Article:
On the "delivery side" of dormant
accounts, I also have concerns about the proposition put forward
by the Commission on Unclaimed Assets, in relation to the establishment
of a Social Investment Bank, as laid out in their consultation
paper: "A Social Investment Bank".
Indeed, the concept of "social investment"
is gaining increasing support from the Government as indicated
in its latest consultation document, "Unclaimed assets distribution
mechanism: A Consultation".
I believe that this approach is deeply flawed.
On the surface, the Commission hold-out the
seemingly attractive proposition of the "social investment
bank" concept, with the main aim of the "bank"
being to help "finance" the so-called third sector initiatives.
However, the word "finance" causes
me some concern.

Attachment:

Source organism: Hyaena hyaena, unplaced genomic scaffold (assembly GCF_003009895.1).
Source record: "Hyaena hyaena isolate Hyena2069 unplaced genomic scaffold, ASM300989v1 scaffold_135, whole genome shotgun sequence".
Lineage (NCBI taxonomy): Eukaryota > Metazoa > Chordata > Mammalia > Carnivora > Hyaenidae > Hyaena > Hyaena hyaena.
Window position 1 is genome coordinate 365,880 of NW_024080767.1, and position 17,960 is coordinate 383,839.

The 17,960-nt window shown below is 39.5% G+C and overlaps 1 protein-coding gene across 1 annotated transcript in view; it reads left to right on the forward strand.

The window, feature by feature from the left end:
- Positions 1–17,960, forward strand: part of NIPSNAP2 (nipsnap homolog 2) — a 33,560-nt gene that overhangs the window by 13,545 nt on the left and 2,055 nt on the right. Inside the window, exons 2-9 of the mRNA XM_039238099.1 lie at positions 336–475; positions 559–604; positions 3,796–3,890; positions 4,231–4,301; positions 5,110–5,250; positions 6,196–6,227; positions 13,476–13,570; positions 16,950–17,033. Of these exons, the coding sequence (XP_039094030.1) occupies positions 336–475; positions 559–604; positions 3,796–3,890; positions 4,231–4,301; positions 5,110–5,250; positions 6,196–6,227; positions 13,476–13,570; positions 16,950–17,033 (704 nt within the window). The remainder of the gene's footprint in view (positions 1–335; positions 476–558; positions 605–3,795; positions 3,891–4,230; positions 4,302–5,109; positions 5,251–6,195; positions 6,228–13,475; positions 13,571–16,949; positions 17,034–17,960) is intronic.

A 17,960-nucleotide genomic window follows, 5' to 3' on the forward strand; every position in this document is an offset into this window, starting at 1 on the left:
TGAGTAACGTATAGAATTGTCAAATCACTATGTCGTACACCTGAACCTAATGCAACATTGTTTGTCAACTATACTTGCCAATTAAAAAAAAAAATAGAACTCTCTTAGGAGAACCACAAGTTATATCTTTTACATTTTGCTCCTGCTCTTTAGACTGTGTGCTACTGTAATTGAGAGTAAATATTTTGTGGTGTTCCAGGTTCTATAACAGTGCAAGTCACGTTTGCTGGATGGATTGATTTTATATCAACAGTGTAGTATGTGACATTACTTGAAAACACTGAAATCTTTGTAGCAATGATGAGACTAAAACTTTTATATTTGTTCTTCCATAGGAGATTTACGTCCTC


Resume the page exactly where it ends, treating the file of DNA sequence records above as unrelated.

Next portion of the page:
In the Commission's proposals, there is the
possibility that dormant money may not go direct to those in most
What is being proposed is merely a new financing
body for investment.
This is not how I envisaged dormant account
money being used.
Through the proposed mechanisms, I believe that
far from helping the disadvantaged in society by direct meansas
in Ireland and other countries- what the Commission proposes,
is to use the money to attract other capital money and resources
to "finance" projects.
One has to question, where would such capital
and resources emanate from?
As a possible consequence of this proposal,
it could mean that the banking sector would remain as the final
arbiters of which projects are assisted, and which were not.
Worse still, in my view, under the Commission's
proposals, banks may actually profit from the funding such projects.
If this is what is being proposed, then the
Commission are in mind, heading in completely the wrong direction.
My entire campaign has been based on the principle
of divesting banks of control of dormant money, simply because
they have failed for decades to address this issue with any seriousness.
The Commission's proposals could mean that banks
remain with some degree of control over how dormant money is used.